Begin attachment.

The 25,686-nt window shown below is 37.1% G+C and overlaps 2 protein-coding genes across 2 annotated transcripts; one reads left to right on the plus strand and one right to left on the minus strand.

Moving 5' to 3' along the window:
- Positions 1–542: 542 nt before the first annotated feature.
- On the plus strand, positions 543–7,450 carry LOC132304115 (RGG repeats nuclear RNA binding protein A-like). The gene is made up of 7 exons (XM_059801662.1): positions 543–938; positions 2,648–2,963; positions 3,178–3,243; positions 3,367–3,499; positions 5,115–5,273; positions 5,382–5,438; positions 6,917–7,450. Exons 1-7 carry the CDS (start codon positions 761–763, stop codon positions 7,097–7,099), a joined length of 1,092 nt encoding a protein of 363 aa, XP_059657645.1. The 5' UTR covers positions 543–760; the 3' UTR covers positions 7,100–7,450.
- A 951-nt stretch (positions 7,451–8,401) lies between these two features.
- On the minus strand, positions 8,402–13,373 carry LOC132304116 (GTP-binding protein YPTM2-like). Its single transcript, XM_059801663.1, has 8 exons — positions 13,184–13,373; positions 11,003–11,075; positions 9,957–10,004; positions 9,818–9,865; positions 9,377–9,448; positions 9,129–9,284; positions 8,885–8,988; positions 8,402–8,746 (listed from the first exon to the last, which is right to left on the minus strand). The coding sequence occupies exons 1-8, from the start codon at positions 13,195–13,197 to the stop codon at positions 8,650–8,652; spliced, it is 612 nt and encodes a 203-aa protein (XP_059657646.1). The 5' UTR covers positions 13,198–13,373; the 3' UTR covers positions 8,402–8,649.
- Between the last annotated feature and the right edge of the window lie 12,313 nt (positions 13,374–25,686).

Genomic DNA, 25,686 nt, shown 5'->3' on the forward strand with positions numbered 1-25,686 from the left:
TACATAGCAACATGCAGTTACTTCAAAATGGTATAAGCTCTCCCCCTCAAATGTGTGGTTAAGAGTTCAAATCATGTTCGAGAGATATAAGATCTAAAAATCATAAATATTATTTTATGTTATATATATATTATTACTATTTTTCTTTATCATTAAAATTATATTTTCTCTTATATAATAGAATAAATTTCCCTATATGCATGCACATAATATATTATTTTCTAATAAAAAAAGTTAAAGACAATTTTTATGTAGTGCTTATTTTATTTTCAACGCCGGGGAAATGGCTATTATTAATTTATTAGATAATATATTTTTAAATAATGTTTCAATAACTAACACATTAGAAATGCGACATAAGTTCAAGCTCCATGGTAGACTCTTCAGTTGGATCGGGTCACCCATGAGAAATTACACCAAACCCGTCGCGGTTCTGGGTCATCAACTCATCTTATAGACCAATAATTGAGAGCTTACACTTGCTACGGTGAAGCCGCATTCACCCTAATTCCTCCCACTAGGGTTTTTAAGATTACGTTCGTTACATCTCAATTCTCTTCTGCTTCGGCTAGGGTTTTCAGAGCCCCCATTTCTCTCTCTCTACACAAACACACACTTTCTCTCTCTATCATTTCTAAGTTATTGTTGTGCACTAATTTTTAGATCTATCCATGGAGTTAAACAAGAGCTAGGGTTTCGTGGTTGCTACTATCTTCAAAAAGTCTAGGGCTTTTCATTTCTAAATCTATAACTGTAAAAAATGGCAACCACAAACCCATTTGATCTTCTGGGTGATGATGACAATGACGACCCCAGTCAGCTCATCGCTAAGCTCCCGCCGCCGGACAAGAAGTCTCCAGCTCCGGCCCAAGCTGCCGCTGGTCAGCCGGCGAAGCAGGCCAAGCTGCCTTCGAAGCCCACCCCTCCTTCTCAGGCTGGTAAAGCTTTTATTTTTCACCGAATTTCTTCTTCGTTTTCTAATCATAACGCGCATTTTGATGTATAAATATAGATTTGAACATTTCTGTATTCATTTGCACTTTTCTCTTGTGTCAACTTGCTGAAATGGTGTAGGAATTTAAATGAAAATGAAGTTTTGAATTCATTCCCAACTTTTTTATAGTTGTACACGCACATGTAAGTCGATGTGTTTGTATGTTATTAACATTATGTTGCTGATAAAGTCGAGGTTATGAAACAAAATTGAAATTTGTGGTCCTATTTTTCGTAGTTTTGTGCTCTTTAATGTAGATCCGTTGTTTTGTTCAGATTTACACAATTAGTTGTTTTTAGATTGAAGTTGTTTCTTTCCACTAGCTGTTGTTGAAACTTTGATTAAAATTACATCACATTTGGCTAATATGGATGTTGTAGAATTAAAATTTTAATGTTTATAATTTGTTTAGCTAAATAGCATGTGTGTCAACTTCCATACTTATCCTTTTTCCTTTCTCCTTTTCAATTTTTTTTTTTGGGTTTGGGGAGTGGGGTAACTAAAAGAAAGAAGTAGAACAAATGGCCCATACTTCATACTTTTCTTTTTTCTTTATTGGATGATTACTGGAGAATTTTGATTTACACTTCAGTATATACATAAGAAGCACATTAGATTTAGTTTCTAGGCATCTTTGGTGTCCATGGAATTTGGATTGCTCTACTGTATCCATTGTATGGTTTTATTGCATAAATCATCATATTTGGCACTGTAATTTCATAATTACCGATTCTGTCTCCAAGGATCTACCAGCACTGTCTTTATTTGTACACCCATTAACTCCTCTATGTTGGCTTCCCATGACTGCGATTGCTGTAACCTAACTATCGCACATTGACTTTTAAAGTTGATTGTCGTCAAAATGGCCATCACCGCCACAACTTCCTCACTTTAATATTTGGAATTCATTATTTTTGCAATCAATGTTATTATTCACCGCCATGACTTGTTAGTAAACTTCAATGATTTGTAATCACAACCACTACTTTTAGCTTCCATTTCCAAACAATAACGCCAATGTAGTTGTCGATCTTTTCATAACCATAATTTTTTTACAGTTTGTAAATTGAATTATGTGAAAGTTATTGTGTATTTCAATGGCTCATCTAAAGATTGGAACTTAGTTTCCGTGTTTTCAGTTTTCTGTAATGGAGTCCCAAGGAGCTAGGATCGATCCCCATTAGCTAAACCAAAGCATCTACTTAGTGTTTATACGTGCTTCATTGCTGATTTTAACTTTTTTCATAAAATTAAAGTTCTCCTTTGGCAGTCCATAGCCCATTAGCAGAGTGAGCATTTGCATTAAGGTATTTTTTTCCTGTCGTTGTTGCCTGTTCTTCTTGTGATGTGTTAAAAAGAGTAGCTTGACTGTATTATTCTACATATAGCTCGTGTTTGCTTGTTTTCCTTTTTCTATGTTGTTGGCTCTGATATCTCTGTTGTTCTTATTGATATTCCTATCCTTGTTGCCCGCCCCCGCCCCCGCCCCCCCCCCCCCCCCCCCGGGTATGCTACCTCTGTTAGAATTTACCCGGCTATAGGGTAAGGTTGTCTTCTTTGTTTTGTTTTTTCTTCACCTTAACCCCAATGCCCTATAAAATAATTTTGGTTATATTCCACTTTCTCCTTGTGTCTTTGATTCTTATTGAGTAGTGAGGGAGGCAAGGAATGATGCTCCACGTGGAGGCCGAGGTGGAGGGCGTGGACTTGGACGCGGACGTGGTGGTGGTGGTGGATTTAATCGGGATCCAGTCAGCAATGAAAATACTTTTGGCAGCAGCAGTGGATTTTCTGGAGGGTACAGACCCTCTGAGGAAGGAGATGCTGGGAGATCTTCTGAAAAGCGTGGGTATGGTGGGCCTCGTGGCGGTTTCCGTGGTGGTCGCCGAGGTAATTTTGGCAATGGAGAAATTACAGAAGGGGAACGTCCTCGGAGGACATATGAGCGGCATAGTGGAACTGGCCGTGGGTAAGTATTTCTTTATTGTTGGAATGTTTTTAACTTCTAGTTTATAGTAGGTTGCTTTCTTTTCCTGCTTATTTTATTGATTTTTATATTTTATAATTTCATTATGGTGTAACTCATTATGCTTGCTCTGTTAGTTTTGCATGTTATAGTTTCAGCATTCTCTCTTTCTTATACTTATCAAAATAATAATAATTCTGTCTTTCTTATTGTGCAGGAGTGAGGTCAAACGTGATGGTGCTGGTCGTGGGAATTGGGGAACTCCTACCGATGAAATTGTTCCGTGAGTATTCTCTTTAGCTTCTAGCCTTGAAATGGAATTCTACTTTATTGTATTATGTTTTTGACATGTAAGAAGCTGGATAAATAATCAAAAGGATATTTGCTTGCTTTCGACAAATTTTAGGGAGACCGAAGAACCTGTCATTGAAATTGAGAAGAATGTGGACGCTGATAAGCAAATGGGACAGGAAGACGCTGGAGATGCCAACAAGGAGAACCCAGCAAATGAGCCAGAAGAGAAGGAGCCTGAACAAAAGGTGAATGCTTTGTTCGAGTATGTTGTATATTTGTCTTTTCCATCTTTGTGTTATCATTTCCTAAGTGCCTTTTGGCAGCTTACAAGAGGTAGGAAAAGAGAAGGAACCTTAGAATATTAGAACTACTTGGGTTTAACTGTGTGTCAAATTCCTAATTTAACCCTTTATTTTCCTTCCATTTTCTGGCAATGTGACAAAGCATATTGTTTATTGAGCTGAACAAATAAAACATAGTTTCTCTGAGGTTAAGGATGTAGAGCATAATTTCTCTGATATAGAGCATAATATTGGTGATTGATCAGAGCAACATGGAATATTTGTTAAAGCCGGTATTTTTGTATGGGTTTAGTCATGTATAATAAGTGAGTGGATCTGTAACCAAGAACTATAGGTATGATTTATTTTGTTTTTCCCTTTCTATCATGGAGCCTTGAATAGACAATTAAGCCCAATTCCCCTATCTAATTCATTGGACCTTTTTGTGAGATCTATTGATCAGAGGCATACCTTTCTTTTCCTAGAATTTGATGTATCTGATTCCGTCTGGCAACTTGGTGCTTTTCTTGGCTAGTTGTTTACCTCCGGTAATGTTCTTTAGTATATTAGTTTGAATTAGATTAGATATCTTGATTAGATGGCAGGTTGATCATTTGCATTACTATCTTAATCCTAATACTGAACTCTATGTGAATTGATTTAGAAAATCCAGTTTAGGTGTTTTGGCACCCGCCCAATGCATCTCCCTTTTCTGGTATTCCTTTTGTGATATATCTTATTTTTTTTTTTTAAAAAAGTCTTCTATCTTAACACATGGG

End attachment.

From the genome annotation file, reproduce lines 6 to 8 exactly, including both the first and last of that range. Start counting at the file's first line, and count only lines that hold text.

- On the minus strand, positions 8,402–13,373 carry LOC132304116 (GTP-binding protein YPTM2-like). Its single transcript, XM_059801663.1, has 8 exons — positions 13,184–13,373; positions 11,003–11,075; positions 9,957–10,004; positions 9,818–9,865; positions 9,377–9,448; positions 9,129–9,284; positions 8,885–8,988; positions 8,402–8,746 (listed from the first exon to the last, which is right to left on the minus strand). The coding sequence occupies exons 1-8, from the start codon at positions 13,195–13,197 to the stop codon at positions 8,650–8,652; spliced, it is 612 nt and encodes a 203-aa protein (XP_059657646.1). The 5' UTR covers positions 13,198–13,373; the 3' UTR covers positions 8,402–8,649.
- Between the last annotated feature and the right edge of the window lie 12,313 nt (positions 13,374–25,686).

Genomic DNA, 25,686 nt, shown 5'->3' on the forward strand with positions numbered 1-25,686 from the left: